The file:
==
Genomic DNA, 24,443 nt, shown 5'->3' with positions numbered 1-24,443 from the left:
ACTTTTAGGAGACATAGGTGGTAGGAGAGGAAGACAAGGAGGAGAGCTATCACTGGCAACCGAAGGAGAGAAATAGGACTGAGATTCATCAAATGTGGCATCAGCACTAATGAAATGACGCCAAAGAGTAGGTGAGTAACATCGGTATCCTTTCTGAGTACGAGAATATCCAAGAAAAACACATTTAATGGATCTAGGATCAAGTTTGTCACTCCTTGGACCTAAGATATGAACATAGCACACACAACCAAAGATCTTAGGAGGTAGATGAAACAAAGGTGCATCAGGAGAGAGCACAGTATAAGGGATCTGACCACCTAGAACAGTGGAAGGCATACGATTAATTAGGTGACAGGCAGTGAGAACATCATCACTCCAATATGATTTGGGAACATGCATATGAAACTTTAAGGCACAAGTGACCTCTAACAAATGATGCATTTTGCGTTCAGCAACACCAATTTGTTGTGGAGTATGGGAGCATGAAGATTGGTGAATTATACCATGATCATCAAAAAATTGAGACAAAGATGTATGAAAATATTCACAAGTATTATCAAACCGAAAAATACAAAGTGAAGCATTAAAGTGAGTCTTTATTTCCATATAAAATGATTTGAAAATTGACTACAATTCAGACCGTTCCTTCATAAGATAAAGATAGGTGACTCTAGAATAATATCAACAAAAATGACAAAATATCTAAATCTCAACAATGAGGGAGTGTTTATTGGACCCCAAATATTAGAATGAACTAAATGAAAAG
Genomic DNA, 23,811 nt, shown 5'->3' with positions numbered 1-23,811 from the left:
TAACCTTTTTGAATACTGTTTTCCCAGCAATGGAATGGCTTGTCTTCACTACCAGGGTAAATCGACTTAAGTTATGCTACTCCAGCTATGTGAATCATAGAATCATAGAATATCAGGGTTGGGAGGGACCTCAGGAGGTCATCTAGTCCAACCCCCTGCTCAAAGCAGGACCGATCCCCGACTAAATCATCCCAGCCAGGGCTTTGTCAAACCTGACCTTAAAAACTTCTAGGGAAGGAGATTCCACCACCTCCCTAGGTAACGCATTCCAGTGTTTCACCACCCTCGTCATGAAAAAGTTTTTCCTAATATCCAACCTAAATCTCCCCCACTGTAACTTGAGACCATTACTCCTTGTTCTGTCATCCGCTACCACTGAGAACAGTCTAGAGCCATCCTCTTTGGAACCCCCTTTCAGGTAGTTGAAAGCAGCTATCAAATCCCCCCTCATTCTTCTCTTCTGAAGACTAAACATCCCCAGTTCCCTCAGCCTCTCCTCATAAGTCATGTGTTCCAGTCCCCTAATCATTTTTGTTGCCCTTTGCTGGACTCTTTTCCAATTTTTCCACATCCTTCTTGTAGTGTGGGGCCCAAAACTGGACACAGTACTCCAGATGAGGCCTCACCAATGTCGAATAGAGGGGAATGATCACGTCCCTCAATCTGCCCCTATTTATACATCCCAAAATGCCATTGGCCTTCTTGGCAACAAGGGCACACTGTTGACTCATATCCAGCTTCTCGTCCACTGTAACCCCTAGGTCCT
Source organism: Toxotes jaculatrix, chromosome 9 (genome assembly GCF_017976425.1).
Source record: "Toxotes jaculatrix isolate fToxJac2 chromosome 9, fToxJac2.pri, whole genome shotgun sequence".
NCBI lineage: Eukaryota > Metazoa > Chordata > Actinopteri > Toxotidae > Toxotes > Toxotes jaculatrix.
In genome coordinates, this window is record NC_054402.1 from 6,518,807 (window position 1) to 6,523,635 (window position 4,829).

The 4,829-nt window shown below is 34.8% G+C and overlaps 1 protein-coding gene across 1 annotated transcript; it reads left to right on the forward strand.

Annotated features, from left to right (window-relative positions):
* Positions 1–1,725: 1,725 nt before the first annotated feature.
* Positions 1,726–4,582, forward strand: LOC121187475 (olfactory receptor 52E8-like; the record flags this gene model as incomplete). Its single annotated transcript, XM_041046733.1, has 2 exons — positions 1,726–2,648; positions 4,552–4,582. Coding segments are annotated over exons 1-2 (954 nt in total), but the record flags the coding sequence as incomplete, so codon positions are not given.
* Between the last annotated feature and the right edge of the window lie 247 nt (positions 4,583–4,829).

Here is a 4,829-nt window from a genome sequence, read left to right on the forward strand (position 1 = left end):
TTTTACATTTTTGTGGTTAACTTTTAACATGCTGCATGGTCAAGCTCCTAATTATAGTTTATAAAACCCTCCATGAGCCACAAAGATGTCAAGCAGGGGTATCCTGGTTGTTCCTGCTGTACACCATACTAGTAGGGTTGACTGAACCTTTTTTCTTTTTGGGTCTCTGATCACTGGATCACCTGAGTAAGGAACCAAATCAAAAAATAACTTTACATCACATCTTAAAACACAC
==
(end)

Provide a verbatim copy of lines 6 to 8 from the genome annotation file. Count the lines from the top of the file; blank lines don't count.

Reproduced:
Source record: "Toxotes jaculatrix isolate fToxJac2 chromosome 9, fToxJac2.pri, whole genome shotgun sequence".
NCBI lineage: Eukaryota > Metazoa > Chordata > Actinopteri > Toxotidae > Toxotes > Toxotes jaculatrix.
In genome coordinates, this window is record NC_054402.1 from 6,518,807 (window position 1) to 6,523,635 (window position 4,829).